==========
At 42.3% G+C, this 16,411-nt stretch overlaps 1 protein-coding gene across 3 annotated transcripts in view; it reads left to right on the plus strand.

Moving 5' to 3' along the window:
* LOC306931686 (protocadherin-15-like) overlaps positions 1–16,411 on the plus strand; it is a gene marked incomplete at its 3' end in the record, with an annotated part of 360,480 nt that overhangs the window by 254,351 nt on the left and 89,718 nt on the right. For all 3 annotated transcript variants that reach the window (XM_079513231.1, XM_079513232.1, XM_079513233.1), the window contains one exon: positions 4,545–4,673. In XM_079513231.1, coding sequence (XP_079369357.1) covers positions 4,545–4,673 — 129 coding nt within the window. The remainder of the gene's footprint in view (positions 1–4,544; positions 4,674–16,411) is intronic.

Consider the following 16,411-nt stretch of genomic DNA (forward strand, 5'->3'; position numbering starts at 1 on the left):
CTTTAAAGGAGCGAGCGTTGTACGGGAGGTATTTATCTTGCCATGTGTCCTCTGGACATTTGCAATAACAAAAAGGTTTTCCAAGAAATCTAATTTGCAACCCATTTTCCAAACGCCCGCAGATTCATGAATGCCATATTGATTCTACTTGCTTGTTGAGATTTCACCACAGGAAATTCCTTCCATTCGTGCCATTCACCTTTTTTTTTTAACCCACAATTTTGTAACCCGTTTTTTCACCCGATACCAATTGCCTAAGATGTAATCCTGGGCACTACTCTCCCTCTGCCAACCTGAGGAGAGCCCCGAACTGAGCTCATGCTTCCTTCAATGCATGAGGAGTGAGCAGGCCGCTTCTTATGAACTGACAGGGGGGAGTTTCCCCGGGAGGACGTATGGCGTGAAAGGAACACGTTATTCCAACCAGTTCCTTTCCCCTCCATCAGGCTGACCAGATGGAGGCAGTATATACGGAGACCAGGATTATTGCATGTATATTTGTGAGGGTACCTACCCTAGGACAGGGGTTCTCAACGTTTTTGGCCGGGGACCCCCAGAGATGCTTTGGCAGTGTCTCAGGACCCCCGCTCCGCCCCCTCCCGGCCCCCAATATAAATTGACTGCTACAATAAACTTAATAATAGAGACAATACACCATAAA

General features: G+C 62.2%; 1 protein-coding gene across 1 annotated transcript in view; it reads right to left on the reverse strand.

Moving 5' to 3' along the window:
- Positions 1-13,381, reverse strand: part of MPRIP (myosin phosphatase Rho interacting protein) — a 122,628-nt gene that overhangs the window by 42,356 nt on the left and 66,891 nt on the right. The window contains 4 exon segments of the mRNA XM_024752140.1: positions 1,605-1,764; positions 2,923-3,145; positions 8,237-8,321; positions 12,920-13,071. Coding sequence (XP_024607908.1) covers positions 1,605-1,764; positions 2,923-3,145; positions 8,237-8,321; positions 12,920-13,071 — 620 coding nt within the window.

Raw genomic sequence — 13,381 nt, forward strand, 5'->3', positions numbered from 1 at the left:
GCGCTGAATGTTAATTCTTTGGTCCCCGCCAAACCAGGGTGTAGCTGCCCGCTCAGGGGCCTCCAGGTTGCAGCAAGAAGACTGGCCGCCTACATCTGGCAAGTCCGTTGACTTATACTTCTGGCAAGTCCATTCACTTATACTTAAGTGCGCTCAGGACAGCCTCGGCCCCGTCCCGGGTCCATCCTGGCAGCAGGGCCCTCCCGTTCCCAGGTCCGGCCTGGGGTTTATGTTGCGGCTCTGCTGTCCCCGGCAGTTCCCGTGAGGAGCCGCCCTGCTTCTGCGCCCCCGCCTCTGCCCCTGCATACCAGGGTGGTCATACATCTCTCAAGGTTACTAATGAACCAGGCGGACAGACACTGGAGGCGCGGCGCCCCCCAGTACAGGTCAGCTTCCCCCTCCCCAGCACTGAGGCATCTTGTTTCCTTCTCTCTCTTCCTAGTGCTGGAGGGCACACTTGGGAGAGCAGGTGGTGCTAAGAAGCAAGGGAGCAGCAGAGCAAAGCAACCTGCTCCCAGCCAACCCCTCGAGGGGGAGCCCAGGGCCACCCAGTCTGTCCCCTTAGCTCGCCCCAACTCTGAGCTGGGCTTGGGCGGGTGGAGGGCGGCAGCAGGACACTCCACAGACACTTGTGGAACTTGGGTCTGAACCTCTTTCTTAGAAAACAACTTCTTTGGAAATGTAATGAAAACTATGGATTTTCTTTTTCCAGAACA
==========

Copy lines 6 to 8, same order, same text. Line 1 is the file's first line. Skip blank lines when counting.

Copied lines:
General features: G+C 62.2%; 1 protein-coding gene across 1 annotated transcript in view; it reads right to left on the reverse strand.

Moving 5' to 3' along the window:
- Positions 1-13,381, reverse strand: part of MPRIP (myosin phosphatase Rho interacting protein) — a 122,628-nt gene that overhangs the window by 42,356 nt on the left and 66,891 nt on the right. The window contains 4 exon segments of the mRNA XM_024752140.1: positions 1,605-1,764; positions 2,923-3,145; positions 8,237-8,321; positions 12,920-13,071. Coding sequence (XP_024607908.1) covers positions 1,605-1,764; positions 2,923-3,145; positions 8,237-8,321; positions 12,920-13,071 — 620 coding nt within the window.